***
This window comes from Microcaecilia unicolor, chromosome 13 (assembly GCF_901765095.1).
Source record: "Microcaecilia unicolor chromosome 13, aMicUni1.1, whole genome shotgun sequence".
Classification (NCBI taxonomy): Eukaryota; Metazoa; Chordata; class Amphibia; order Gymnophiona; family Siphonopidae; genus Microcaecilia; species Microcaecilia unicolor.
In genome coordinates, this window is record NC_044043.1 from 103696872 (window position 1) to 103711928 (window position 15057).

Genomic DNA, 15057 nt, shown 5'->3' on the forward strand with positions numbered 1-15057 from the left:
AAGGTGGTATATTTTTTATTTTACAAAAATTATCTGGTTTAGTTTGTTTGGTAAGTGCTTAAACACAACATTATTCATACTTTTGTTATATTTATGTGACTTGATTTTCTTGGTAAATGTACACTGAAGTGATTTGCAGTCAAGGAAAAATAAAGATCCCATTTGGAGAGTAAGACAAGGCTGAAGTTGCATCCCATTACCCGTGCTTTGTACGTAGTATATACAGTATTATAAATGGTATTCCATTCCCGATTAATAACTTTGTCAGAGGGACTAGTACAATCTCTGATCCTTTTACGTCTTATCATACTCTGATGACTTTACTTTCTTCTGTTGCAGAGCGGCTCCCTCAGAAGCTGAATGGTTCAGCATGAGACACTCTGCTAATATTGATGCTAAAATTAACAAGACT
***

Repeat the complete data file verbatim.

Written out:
This window comes from Microcaecilia unicolor, chromosome 13 (assembly GCF_901765095.1).
Source record: "Microcaecilia unicolor chromosome 13, aMicUni1.1, whole genome shotgun sequence".
Classification (NCBI taxonomy): Eukaryota; Metazoa; Chordata; class Amphibia; order Gymnophiona; family Siphonopidae; genus Microcaecilia; species Microcaecilia unicolor.
In genome coordinates, this window is record NC_044043.1 from 103696872 (window position 1) to 103711928 (window position 15057).

Genomic DNA, 15057 nt, shown 5'->3' on the forward strand with positions numbered 1-15057 from the left:
AAGGTGGTATATTTTTTATTTTACAAAAATTATCTGGTTTAGTTTGTTTGGTAAGTGCTTAAACACAACATTATTCATACTTTTGTTATATTTATGTGACTTGATTTTCTTGGTAAATGTACACTGAAGTGATTTGCAGTCAAGGAAAAATAAAGATCCCATTTGGAGAGTAAGACAAGGCTGAAGTTGCATCCCATTACCCGTGCTTTGTACGTAGTATATACAGTATTATAAATGGTATTCCATTCCCGATTAATAACTTTGTCAGAGGGACTAGTACAATCTCTGATCCTTTTACGTCTTATCATACTCTGATGACTTTACTTTCTTCTGTTGCAGAGCGGCTCCCTCAGAAGCTGAATGGTTCAGCATGAGACACTCTGCTAATATTGATGCTAAAATTAACAAGACT